Originally Posted by zalb916
It's irritating that you misconstrue what I said. First, I said TBI CAN be a disability, not TBI = disability.
All she said was "he has a TBI," and you said she said he was disabled. How am I supposed to take that?
Although, talk to our wounded veterans. They may feel more strongly. Also, I said I've personally dealt with many instances of people exaggerating disabilities, so I'm not sure what you're trying to prove.
So have I, and it's not just people I've met professionally. Coincidentally (actually, not) many of them are veterans. They're hoping for a check for life like all the rest.
Next, not sure why you are questioning the veracity of my experience, but whatever. These aren't PC lectures. I've worked FOR federal law enforcement agencies. I'm on their team! I'm sure they don't like the lawyers who have no real experience telling them how to do their job. It's usually the first thing I tell them. But the training is intended to give them additional tools to do their job better and not get themselves in trouble.
My experience is more with national security officials than local cops. Their experiences are different, but not entirely dissimilar. There is no magic answer about how to react. The training is meant to raise awareness to blind spots that these law enforcement officials may have. Guy can't maintain eye contact, palms are sweating, mumbling, and shifting around a lot. Terrorist? Or maybe he's just autistic. It's tricky. It's complicated. Officers don't have it easy. That doesn't mean they should just ignore potential disabilities, though.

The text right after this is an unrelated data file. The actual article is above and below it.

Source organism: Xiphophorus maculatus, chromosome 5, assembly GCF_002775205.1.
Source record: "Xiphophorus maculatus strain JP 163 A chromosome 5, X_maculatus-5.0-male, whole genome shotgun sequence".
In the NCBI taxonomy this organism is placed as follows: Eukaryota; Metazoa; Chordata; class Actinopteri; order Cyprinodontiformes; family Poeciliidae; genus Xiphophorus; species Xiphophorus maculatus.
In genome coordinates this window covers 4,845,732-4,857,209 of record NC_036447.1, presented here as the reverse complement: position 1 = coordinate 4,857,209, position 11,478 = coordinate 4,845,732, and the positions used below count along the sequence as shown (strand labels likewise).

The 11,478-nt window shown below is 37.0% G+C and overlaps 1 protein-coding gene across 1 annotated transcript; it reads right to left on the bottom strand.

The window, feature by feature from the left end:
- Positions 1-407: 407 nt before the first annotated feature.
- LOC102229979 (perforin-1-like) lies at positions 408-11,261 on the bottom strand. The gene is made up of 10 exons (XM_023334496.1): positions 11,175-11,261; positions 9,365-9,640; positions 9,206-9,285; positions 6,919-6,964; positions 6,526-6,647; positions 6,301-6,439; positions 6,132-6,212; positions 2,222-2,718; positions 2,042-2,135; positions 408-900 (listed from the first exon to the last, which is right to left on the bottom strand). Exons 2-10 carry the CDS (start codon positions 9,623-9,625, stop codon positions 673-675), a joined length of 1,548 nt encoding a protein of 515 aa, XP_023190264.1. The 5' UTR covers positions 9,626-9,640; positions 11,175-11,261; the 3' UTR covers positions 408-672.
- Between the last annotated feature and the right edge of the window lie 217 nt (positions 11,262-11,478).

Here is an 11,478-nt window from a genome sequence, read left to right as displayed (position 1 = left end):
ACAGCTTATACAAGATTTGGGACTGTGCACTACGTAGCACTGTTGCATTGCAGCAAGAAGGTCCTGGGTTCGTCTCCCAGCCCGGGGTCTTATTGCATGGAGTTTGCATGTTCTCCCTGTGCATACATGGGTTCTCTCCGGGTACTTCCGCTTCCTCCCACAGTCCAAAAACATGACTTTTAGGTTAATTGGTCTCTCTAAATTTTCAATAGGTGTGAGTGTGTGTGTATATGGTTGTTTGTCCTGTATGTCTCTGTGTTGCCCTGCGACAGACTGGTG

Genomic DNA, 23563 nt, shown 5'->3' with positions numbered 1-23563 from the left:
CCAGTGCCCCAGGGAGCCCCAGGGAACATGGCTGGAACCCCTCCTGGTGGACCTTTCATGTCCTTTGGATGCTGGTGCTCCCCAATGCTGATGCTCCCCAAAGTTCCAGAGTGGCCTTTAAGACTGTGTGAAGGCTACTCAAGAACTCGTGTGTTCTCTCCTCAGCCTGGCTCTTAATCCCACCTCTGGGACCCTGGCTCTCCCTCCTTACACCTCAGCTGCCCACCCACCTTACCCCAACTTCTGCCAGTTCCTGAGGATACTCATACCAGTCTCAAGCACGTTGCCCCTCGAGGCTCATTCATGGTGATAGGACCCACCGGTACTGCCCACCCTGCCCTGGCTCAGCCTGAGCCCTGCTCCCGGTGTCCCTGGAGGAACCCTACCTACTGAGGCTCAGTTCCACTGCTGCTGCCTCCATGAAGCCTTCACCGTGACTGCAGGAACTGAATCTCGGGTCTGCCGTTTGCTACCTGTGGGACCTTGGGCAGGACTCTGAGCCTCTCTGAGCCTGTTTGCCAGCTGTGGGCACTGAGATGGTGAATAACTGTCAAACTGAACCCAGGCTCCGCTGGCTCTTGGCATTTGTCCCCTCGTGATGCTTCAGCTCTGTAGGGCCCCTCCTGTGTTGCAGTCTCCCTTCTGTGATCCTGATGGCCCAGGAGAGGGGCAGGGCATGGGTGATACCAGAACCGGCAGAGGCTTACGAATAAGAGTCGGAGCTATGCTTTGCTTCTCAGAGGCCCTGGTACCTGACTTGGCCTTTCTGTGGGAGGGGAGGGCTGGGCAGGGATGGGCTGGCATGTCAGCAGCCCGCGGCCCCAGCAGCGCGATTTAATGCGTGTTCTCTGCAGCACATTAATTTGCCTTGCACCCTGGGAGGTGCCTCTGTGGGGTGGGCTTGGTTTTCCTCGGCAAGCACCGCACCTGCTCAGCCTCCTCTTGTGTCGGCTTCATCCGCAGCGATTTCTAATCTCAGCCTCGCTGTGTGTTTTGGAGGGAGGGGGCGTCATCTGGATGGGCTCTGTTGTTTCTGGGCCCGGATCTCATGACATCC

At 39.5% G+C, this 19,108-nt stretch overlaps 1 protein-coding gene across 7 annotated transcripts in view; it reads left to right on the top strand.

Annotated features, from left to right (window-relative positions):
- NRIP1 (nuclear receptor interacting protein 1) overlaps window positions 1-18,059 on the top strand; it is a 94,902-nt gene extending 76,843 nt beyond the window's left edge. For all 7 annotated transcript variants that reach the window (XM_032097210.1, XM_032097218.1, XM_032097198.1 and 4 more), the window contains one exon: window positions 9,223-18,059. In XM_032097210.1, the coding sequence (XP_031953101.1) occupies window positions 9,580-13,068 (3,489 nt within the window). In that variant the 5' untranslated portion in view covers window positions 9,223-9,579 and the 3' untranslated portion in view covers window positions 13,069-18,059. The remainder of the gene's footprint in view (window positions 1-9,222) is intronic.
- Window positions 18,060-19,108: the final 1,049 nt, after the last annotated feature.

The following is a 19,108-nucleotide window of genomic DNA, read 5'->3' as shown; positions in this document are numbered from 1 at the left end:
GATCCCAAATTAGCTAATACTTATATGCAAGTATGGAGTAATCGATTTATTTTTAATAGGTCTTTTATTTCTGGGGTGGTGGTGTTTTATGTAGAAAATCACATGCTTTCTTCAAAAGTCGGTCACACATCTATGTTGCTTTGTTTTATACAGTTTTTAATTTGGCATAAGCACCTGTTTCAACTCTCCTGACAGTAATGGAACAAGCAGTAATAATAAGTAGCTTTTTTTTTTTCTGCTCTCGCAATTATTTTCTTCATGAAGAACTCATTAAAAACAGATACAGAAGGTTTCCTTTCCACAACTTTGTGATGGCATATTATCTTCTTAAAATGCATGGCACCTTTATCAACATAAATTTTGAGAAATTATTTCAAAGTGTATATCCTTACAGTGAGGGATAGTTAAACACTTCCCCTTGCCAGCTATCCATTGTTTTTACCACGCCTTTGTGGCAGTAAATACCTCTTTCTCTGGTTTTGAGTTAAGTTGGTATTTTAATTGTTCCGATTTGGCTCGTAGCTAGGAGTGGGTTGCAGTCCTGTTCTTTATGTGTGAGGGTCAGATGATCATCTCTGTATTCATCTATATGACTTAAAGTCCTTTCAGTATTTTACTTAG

You said the cops had to accept her claim as true (and, apparently, assume she meant he had some severe disability). I just can't imagine anyone telling cops that they have to automatically defer to bystanders about... anything... and be taken seriously. It's absurd. Now you're backing away from that, I think. Great. Otherwise, I'm still not saying I'm doubting you. Not when Obama's president. I just hope no one takes your prior post as some kind of standard of care.